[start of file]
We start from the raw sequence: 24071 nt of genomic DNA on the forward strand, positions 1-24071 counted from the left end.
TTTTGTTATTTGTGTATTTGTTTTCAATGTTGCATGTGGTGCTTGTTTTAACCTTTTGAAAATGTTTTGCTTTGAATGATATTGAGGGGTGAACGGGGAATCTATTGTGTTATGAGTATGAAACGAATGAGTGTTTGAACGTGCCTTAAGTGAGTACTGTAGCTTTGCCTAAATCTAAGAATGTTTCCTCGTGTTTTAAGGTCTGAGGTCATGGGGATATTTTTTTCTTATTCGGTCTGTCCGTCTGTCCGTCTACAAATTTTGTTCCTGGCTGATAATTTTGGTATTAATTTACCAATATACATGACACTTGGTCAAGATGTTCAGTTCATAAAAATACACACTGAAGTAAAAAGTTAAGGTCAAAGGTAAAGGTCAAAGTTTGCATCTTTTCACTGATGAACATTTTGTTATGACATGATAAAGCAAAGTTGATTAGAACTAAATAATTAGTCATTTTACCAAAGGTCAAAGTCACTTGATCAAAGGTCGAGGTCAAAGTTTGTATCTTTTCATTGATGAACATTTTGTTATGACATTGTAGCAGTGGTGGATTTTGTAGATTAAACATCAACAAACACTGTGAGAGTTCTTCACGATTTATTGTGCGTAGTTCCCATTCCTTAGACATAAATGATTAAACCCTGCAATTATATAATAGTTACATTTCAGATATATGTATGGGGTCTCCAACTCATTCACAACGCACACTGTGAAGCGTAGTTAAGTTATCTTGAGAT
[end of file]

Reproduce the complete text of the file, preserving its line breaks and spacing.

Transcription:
We start from the raw sequence: 24071 nt of genomic DNA on the forward strand, positions 1-24071 counted from the left end.
TTTTGTTATTTGTGTATTTGTTTTCAATGTTGCATGTGGTGCTTGTTTTAACCTTTTGAAAATGTTTTGCTTTGAATGATATTGAGGGGTGAACGGGGAATCTATTGTGTTATGAGTATGAAACGAATGAGTGTTTGAACGTGCCTTAAGTGAGTACTGTAGCTTTGCCTAAATCTAAGAATGTTTCCTCGTGTTTTAAGGTCTGAGGTCATGGGGATATTTTTTTCTTATTCGGTCTGTCCGTCTGTCCGTCTACAAATTTTGTTCCTGGCTGATAATTTTGGTATTAATTTACCAATATACATGACACTTGGTCAAGATGTTCAGTTCATAAAAATACACACTGAAGTAAAAAGTTAAGGTCAAAGGTAAAGGTCAAAGTTTGCATCTTTTCACTGATGAACATTTTGTTATGACATGATAAAGCAAAGTTGATTAGAACTAAATAATTAGTCATTTTACCAAAGGTCAAAGTCACTTGATCAAAGGTCGAGGTCAAAGTTTGTATCTTTTCATTGATGAACATTTTGTTATGACATTGTAGCAGTGGTGGATTTTGTAGATTAAACATCAACAAACACTGTGAGAGTTCTTCACGATTTATTGTGCGTAGTTCCCATTCCTTAGACATAAATGATTAAACCCTGCAATTATATAATAGTTACATTTCAGATATATGTATGGGGTCTCCAACTCATTCACAACGCACACTGTGAAGCGTAGTTAAGTTATCTTGAGAT